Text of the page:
5. Too much data for your computer or stitching software to process.

Why It’s a Problem

Large projects over 100 acres can produce more than 10,000 images with standard flight parameters. Those projects will typically cause off-the-shelf tools to crash--and if they don’t, it will take multiple days to complete the image stitching. Despite using some of the fastest computers here at AirWorks, we still couldn’t handle the amount of data from some of our large projects. In our case, we had to re-fly the project, but we did learn ways to prevent re-flying in the flight prep stages, which we’re able to share with you now!

How to Avoid It

Split the project up into various parts. Pix4D suggests splitting up your projects in sections of around 2000 photos, while we’ve been able to process projects with around 4,000 – 5,000 pictures without trouble.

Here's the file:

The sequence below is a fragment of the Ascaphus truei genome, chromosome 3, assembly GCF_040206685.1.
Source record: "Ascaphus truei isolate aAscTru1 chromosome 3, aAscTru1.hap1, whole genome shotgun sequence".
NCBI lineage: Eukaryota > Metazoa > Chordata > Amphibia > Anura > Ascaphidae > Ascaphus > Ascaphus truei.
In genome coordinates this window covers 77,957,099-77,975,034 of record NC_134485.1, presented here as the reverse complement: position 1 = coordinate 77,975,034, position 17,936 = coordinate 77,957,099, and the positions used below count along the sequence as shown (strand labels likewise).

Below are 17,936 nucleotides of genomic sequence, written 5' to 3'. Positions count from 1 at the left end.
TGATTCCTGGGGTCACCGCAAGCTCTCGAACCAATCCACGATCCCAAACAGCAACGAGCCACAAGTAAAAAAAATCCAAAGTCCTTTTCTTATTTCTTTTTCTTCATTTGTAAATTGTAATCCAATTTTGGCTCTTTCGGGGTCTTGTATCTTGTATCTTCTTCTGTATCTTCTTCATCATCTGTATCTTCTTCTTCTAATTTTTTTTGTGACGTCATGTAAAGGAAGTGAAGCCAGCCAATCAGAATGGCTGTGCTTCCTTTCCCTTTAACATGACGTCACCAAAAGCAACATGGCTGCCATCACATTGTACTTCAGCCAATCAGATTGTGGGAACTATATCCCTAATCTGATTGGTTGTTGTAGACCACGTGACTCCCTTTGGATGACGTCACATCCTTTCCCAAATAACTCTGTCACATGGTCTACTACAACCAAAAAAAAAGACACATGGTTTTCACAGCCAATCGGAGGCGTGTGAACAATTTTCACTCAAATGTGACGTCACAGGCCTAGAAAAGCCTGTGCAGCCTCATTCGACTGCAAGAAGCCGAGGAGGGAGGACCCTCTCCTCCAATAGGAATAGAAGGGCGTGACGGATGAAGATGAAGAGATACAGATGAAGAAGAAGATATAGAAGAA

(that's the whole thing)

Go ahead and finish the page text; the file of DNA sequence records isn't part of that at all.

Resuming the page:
When designing a flight with multiple sections, use enough ground control points along the section boundaries, or even overlap the sections. This will prevent that the last error mentioned above—meaning your images will have good overlap and boundary coverage, yielding crisp and clear orthomosaics.
There are enterprise tools available that stitch larger projects but they’re very expensive, so you’ll find it can really be worth it to split up the files and use cheaper tools.


6. Stitching issues and erroneous ground surface data from mapping in wooded areas.

Why It’s a Problem

Photogrammetry is the go-to solution for most projects--but really has its limits in wooded areas. Images don’t stitch well in heavily wooded areas because the algorithms can’t find matches between shifting tree tops. Another problem is that the top of the canopy is stitched at canopy elevation, providing erroneous data on ground surface.
In the end, the topography is inaccurate because these stitching issues introduce the following major sources of error:

  1. Ground elevation data is not available, which also causes gaps in the Digital Elevation Model (DEM); 

  2. Contour lines are being drawn on tree top elevation.